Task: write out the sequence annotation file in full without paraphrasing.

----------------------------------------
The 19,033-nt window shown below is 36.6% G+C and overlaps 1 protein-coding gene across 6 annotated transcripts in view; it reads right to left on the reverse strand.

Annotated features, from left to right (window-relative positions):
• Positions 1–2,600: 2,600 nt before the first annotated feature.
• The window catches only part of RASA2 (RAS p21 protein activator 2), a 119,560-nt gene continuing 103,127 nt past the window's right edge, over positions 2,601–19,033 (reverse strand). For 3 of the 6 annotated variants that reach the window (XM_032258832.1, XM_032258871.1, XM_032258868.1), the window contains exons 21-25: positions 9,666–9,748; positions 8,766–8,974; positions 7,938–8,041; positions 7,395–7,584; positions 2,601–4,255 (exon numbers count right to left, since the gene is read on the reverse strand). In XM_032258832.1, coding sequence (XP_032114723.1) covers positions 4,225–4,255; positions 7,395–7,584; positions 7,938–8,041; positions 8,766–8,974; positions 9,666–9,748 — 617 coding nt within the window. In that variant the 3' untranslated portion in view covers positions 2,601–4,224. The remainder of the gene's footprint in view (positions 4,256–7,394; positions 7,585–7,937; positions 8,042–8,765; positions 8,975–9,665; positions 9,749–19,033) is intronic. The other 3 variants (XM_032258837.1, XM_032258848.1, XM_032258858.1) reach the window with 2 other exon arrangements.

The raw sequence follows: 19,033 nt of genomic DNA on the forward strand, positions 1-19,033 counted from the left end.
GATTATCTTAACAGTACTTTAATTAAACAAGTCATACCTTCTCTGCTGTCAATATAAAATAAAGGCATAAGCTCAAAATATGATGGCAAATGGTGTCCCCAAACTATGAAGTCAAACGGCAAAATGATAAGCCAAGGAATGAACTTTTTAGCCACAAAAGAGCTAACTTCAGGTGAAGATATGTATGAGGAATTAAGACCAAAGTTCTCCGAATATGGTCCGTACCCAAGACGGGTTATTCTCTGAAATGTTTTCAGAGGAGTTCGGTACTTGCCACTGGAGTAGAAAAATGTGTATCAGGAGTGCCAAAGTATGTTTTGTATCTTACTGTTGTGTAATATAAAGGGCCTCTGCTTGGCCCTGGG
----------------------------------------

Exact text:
The 19,033-nt window shown below is 36.6% G+C and overlaps 1 protein-coding gene across 6 annotated transcripts in view; it reads right to left on the reverse strand.

Annotated features, from left to right (window-relative positions):
• Positions 1–2,600: 2,600 nt before the first annotated feature.
• The window catches only part of RASA2 (RAS p21 protein activator 2), a 119,560-nt gene continuing 103,127 nt past the window's right edge, over positions 2,601–19,033 (reverse strand). For 3 of the 6 annotated variants that reach the window (XM_032258832.1, XM_032258871.1, XM_032258868.1), the window contains exons 21-25: positions 9,666–9,748; positions 8,766–8,974; positions 7,938–8,041; positions 7,395–7,584; positions 2,601–4,255 (exon numbers count right to left, since the gene is read on the reverse strand). In XM_032258832.1, coding sequence (XP_032114723.1) covers positions 4,225–4,255; positions 7,395–7,584; positions 7,938–8,041; positions 8,766–8,974; positions 9,666–9,748 — 617 coding nt within the window. In that variant the 3' untranslated portion in view covers positions 2,601–4,224. The remainder of the gene's footprint in view (positions 4,256–7,394; positions 7,585–7,937; positions 8,042–8,765; positions 8,975–9,665; positions 9,749–19,033) is intronic. The other 3 variants (XM_032258837.1, XM_032258848.1, XM_032258858.1) reach the window with 2 other exon arrangements.

The raw sequence follows: 19,033 nt of genomic DNA on the forward strand, positions 1-19,033 counted from the left end.
GATTATCTTAACAGTACTTTAATTAAACAAGTCATACCTTCTCTGCTGTCAATATAAAATAAAGGCATAAGCTCAAAATATGATGGCAAATGGTGTCCCCAAACTATGAAGTCAAACGGCAAAATGATAAGCCAAGGAATGAACTTTTTAGCCACAAAAGAGCTAACTTCAGGTGAAGATATGTATGAGGAATTAAGACCAAAGTTCTCCGAATATGGTCCGTACCCAAGACGGGTTATTCTCTGAAATGTTTTCAGAGGAGTTCGGTACTTGCCACTGGAGTAGAAAAATGTGTATCAGGAGTGCCAAAGTATGTTTTGTATCTTACTGTTGTGTAATATAAAGGGCCTCTGCTTGGCCCTGGG